Churchill Downs ‘Irreplaceable Assets’ Driving EBITDA Growth, Says BofA Analyst
Posted on: January 4, 2021, 10:51h.
Last updated on: January 4, 2021, 11:45h.
Churchill Downs (NASDAQ:CHDN) is setting up to be one of 2021’s more compelling names in the gaming space, according to one analyst.
In new coverage of the racetrack operator’s stock, Bank of America (BofA) analyst Finn Barrett today rates Churchill a “buy” with a $235 price target. On the first trading day of the new year, CHDN stock is following most of its gaming peers and the broader market lower on concerns stemming from a spike in coronavirus cases and jitters among market participants regarding the outcomes of two Senate runoff elections in Georgia tomorrow.
Those could prove to be temporary headwinds, as the BetAmerica operator is poised to deliver stellar earnings before interest, taxes, depreciation and amortization (EBITDA) growth over the next several years.
We expect CHDN to grow EBITDA by +50 percent in 2022 relative to 2019, the best in the gaming industry. This may even prove conservative, with our upside case closer to +90 percent,” said Barrett in note to clients.
His price forecast of $235, which is the highest among sell-side analysts, implies upside of 20.5 percent from the Dec. 31 close, and is well above the Wall Street consensus of $199.33. Churchill’s 52-week high is $212.60, which was set just last month.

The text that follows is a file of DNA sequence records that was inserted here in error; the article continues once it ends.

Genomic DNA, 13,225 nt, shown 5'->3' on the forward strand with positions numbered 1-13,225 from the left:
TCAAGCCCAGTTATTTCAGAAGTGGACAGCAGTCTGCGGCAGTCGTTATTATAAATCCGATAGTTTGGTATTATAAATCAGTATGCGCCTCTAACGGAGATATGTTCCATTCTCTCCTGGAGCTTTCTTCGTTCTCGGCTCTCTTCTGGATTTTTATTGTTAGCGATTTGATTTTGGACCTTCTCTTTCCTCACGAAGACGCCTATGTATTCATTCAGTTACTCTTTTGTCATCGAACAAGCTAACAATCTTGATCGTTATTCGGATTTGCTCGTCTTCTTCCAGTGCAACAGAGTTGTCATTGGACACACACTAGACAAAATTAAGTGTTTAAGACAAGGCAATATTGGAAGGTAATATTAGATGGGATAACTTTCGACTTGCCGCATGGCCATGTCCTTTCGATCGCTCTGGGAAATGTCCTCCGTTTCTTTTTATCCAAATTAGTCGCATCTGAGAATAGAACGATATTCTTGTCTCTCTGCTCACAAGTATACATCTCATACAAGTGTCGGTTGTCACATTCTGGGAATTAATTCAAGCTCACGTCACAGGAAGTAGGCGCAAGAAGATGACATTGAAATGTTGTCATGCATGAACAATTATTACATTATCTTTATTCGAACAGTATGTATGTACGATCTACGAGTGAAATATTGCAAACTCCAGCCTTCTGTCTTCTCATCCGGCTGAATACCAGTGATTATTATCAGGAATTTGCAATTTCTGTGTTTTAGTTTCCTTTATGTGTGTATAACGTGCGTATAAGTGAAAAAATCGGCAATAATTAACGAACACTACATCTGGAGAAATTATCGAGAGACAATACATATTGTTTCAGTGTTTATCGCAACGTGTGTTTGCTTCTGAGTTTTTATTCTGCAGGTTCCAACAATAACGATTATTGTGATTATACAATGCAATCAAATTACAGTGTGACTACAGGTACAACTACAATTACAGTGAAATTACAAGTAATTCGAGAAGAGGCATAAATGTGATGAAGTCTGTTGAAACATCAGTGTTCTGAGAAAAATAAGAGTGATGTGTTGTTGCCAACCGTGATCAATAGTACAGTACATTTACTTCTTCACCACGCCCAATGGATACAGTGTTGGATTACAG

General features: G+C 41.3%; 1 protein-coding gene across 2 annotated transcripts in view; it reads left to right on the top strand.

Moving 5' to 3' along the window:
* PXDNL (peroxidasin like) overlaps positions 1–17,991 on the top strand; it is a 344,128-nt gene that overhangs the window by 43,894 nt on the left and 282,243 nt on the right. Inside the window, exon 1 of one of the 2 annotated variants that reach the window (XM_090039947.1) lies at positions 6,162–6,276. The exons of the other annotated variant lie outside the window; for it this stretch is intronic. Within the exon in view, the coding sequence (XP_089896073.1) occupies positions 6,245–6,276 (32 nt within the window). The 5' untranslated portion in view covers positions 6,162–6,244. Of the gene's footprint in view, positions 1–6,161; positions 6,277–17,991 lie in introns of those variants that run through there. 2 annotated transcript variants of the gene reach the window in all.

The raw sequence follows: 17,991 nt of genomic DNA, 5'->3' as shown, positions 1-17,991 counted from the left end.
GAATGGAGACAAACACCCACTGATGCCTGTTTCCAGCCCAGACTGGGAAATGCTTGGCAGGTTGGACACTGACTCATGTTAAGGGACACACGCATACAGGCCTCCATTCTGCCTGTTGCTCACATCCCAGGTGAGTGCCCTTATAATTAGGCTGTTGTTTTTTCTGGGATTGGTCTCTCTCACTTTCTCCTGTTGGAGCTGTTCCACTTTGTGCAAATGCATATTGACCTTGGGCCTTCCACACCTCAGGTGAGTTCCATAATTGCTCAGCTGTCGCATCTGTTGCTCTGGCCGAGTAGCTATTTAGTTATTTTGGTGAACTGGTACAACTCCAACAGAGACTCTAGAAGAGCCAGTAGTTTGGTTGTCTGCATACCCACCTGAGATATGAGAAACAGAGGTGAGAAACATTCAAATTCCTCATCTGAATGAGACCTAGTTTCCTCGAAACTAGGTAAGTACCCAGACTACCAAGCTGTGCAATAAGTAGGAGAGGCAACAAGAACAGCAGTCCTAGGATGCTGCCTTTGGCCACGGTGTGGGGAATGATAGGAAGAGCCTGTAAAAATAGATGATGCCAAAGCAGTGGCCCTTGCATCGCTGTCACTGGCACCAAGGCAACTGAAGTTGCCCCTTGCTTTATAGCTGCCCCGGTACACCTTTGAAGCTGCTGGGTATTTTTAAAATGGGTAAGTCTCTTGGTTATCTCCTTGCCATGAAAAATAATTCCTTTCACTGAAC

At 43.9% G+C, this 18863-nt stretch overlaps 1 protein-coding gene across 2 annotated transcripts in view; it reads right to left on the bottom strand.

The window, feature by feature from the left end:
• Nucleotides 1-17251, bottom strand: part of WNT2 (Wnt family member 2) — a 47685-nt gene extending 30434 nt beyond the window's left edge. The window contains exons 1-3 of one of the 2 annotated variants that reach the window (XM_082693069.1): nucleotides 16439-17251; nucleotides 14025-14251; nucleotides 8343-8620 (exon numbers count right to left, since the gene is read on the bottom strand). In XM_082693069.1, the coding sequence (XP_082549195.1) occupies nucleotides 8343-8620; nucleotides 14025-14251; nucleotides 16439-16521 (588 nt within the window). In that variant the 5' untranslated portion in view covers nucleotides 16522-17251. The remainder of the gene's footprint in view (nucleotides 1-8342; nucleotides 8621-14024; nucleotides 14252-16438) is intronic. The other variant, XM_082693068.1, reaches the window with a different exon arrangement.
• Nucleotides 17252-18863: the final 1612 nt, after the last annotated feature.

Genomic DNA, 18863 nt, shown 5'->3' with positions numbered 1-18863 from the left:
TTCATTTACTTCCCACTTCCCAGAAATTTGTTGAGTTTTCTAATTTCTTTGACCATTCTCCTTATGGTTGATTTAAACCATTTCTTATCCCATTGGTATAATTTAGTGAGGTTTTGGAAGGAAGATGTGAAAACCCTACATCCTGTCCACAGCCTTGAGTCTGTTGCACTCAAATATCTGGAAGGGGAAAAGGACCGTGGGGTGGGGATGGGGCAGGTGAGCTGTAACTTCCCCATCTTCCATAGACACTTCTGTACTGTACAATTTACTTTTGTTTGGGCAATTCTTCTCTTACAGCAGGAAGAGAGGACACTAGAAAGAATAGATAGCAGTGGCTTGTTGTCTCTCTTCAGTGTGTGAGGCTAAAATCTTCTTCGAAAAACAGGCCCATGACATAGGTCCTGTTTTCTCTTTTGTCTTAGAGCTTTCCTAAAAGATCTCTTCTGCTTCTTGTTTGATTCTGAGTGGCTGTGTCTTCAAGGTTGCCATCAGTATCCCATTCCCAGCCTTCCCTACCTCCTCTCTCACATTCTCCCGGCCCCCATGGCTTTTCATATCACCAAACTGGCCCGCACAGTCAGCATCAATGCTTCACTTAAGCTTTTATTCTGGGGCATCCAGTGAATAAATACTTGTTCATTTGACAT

Enviable Asset Mix
Churchill’s BetAmerica brand trails some of the more recognizable brands in the booming US online sports betting arena. But the operator is making moves to increase market share and is positioning itself to capitalize on iGaming growth, too.
Between BetAmerica, the Twin Spires horse betting app, and its eponymous racetrack in its home state of Kentucky, Churchill Downs has “unique/irreplaceable assets that provide a strong moat,” notes Barrett, the BofA analyst. “Moat” is financial lingo to describe a company’s competitive advantages. A firm with a strong or wide moat, such as Churchill, can fend off competitors for up to two decades.
According to Morningstar, moats are derived from five sources: Switching costs, the network effect, intangible assets, cost advantages, and efficient scale.
“Intangible assets are things such as patents, government licenses, and brand identity that keep competitors at bay,” says the research firm.
With online casino and sports betting licenses in multiple states, and ownership of the Kentucky Derby, Churchill Downs checks the intangible assets box.
Decent Balance Sheet
Entering 2021, Churchill’s balance sheet is fair among regional gaming competitors. It has long-term debt of $2.16 billion and cash on hand of $622 million. It’s positive on a net operating cash flow basis, something that is not true of some of its rivals.
Most of the analysts covering CHDN stock are bullish or very bullish on the name, and the average price target on the shares increased 7.55 percent over the final two months of 2020.
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